On October 9, 2002, Moses Coupchiak, 43, of Togiak, 40 miles west of Manokotak, saw it and then said of the huge bird: At first I thought it was one of those old-time Otter planes. Instead of continuing toward me, it banked to the left, and thats when I noticed it wasnt a plane. The wing looks a little wider than the Otters, maybe as long as the Otter plane.
Porco reported Coupchiak said the bird flew behind a hill and disappeared. Other reports from Palmer, Alaska, came in, but after the nine-day wonder factor of the media flap, the big bird reports from Alaska got less and less attention. People went back to a local acknowledgement of what they already knew, big unknown birds fly around southeastern Alaska.
A mythological giant eagle or thunderbird which lived in the high mountains, volcanoes, and the sun plays an important role in Yupik folklore.
Bigfoot: Thomas Bay is located in southeast Alaska. It lies northeast of Petersburg, Alaska, and the Baird Glacier drains into the bay. It has gained the name of Devils Country when in 1900 several people claimed to have seen devil creatures (smaller Sasquatch-like beasts) in the area.
The creatures have always been described as looking neither like man or monkey, but covered with coarse hair and oozing sores. They are foul smelling. They are about four feet tall and have claw-like fingers.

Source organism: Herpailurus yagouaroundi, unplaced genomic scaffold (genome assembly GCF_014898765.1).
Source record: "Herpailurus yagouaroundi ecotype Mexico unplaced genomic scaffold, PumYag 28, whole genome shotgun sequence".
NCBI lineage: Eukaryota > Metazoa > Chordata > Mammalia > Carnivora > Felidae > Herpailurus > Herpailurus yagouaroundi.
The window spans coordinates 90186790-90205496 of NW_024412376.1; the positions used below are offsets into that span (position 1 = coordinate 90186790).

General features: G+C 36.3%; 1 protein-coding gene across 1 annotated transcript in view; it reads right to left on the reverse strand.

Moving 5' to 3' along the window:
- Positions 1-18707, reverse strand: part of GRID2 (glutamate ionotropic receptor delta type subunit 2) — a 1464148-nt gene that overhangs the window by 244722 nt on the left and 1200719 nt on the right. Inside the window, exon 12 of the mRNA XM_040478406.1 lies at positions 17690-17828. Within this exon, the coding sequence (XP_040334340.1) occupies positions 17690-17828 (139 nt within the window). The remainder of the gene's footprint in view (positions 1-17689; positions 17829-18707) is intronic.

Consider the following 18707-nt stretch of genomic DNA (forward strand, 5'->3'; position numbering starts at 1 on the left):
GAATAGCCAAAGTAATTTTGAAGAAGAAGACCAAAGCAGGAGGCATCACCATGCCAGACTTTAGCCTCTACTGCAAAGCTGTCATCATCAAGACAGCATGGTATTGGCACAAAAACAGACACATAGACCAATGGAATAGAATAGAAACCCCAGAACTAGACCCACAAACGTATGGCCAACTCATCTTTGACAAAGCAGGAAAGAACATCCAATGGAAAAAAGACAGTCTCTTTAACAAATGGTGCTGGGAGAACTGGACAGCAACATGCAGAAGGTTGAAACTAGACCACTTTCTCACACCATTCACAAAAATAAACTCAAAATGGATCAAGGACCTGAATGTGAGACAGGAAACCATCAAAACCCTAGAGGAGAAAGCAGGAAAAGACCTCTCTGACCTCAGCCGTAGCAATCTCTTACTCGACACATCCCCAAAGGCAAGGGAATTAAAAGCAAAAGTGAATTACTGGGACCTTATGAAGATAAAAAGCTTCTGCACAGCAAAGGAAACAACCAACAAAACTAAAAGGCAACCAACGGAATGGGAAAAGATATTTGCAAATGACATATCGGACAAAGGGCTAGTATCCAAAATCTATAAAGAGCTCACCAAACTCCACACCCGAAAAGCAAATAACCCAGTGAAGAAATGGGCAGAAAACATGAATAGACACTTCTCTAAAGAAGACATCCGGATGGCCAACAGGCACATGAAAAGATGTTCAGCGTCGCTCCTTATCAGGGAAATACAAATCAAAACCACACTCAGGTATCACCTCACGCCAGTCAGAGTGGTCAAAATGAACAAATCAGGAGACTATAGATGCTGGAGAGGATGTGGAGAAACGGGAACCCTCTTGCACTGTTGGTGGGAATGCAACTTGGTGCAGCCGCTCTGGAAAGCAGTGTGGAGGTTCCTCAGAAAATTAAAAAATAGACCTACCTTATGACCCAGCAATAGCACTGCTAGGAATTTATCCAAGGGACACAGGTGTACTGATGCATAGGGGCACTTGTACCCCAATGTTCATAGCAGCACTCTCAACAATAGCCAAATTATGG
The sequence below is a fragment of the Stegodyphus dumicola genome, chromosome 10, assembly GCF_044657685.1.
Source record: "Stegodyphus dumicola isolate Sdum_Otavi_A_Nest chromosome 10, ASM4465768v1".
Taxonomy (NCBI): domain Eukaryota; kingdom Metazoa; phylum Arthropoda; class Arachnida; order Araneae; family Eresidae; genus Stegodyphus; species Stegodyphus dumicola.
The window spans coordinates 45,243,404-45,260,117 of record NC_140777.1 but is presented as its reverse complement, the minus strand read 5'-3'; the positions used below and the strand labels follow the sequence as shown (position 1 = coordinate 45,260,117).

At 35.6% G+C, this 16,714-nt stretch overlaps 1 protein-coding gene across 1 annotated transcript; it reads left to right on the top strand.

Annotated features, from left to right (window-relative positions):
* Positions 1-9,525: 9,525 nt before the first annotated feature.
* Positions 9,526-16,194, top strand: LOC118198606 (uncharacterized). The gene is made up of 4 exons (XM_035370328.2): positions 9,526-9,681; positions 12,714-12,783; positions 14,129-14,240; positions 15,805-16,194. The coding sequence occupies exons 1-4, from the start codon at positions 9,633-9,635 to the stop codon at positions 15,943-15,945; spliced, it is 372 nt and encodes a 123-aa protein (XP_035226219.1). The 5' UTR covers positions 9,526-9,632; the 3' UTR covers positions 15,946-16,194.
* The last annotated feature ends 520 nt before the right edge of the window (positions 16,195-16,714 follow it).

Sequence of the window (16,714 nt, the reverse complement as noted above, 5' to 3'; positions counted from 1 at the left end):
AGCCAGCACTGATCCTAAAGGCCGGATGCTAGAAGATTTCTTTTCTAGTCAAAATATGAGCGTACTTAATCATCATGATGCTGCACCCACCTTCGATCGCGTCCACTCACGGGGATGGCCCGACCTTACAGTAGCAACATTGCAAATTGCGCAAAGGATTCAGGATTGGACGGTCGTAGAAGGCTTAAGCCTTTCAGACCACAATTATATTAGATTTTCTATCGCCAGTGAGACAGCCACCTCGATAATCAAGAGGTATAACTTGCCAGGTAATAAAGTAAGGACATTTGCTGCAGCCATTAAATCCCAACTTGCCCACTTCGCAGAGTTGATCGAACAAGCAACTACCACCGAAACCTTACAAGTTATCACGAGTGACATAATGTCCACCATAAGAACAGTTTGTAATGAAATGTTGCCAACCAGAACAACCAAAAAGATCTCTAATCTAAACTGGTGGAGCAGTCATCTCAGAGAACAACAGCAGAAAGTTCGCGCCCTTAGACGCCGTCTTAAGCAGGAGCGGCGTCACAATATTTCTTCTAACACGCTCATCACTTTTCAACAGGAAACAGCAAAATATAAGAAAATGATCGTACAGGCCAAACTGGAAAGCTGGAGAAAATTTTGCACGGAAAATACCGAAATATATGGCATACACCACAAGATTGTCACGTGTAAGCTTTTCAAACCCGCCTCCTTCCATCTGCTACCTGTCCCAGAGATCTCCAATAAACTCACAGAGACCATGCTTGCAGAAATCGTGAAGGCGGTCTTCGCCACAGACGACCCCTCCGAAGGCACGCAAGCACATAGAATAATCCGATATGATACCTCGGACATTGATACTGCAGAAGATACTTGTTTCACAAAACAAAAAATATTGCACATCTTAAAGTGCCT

The Strangest Story Ever Told by Harry D. Colp (1953), documents his and his associates 1900 encounters with these creatures after they traveled from Thomas Bay and their camp on Patterson River, upriver for about eight miles and into the high mountains, to a half-moon lake.
In 1942, the late well-known Bigfoot tracker Bob Titmus said he saw an upright ape from the deck of a ship that was passing through Wrangell Narrows. This is a winding, 22-mile-long (35-km-long) channel between Mitkof Island and Kupreanof Island in the Alexander Archipelago in southeast Alaska. It is used excessively by salmon fishermen and fisherwomen.
As recently as July 2004, fishermen found Bigfoot-type footprints east of Egegik, near Bristol Bay.
Other Bigfoot-type sightings have occurred in southern Alaska, usually in association with water. One of the best summaries of the contemporary stories is Robert Alleys Raincoast Sasquatch.
As far as I have been able to determine, no cryptid sightings are in the record for Alaska, tied to the Palin, Kallstrom, or Andree family names.
BTW, regarding the Eskimo vs Inuit business, let me share this helpful bit of information. The weblog VDare.com* detailed in 2002, how we should understand that the Yupik are not Inuit:
The official handbook of the 3-year-old Canadian Territory of Nunavut says, A word of advice, please dont call Inuit here Eskimos. Theyve always called themselves Inuit, or the people in Inuktitut, their native tongue.
The confusion over Eskimo vs. Inuit illustrates the paradoxes that accompany the many attempts these days to change the names of ethnic groups.